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Public editor: The caption on this photo isn’t bull

A cow jumps over revellers in the bullring at the San Fermin festival, in Pamplona, Spain, July 8, 2014.

Alvaro Barrientos/Associated Press

Globe and Mail readers are having a bit of fun with a photograph in Wednesday's newspaper showing "a cow" jumping over revellers in the bullring in Pamplona, Spain, during the annual running of the bulls festival.

The photo has a headline saying, "The cow jumped over the crowd," and shows a large animal with horns leaping over people.

One reader wrote: "This poor 'cow' was likely just trying to make a hasty escape as she realized that she had been mistakenly let loose in the bullring."

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Here's another reader who took a look at the undercarriage of the animal: "I always thought cows had udders and bulls had balls. Neither appendages were visible on the beast in the photo. Perhaps the name of the event should be changed to 'The Running of the Oxen'."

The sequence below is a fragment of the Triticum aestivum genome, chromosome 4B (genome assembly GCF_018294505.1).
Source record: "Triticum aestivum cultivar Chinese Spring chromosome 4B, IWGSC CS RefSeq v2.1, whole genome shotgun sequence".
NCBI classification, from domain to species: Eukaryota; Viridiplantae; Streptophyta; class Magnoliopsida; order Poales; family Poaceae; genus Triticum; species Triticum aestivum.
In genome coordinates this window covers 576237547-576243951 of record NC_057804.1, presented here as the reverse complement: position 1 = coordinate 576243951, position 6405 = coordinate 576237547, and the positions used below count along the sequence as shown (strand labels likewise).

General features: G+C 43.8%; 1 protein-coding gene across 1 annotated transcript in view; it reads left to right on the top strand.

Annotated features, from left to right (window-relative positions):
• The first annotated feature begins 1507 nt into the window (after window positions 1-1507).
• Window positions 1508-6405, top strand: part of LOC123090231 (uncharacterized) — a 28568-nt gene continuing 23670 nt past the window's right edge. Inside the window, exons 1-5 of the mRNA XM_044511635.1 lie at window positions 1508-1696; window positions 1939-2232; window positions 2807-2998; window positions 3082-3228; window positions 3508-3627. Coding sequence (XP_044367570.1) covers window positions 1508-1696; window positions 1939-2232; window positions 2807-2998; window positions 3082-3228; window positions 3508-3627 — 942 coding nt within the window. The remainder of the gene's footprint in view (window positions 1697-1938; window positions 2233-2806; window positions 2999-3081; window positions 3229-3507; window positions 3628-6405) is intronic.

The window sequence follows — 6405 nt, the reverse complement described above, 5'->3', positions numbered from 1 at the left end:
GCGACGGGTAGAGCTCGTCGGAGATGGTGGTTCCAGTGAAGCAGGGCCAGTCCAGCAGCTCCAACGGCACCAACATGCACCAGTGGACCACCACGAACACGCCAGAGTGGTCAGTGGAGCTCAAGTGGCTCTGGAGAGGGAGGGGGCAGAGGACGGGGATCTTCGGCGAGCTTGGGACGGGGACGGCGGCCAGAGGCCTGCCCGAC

Despite the merriment, the caption is correct. It is a cow and this is a separate spectacle from the bull run. Here's a link to the Pamplona hotel association's history of the run. It includes a reference to Ernest Hemingway, who was injured in 1924 when "he tried to hold a cow by its horns and was thrown to the floor."

Yes, a cow, not a bull.

The website explains that the festival used to use young bulls for this event, which is held after the bull run, but now it uses fighting cows or vaquillas.

The Globe published the photo above, supplied by an Associated Press photographer in Spain, and the caption information was that the animal was a cow.

Reuters, another photo agency, supplied a similar picture with this caption information: "A fighting cow leaps over festival goers as she enters the ring following the first running of the bulls at the San Fermin festival in Pamplona July 7, 2014. The young cows, known as vaquillas, are released into the ring following each running of the bulls after the fighting animals have entered the pen. Four people were hospitalized on Monday on the first day of Spain's San Fermin bull run, a daily race through the narrow, cobbled streets of Pamplona that forms part of the northern city's week-long festival."

I wondered, too, when I saw a photo of an aggressive animal with horns, but vaquillas are smaller than the bulls when you see photos of both and the horns are different.

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Given the information supplied by the website and the two photo agencies, we should, in the immortal words of Bart Simpson, not have a cow, man.

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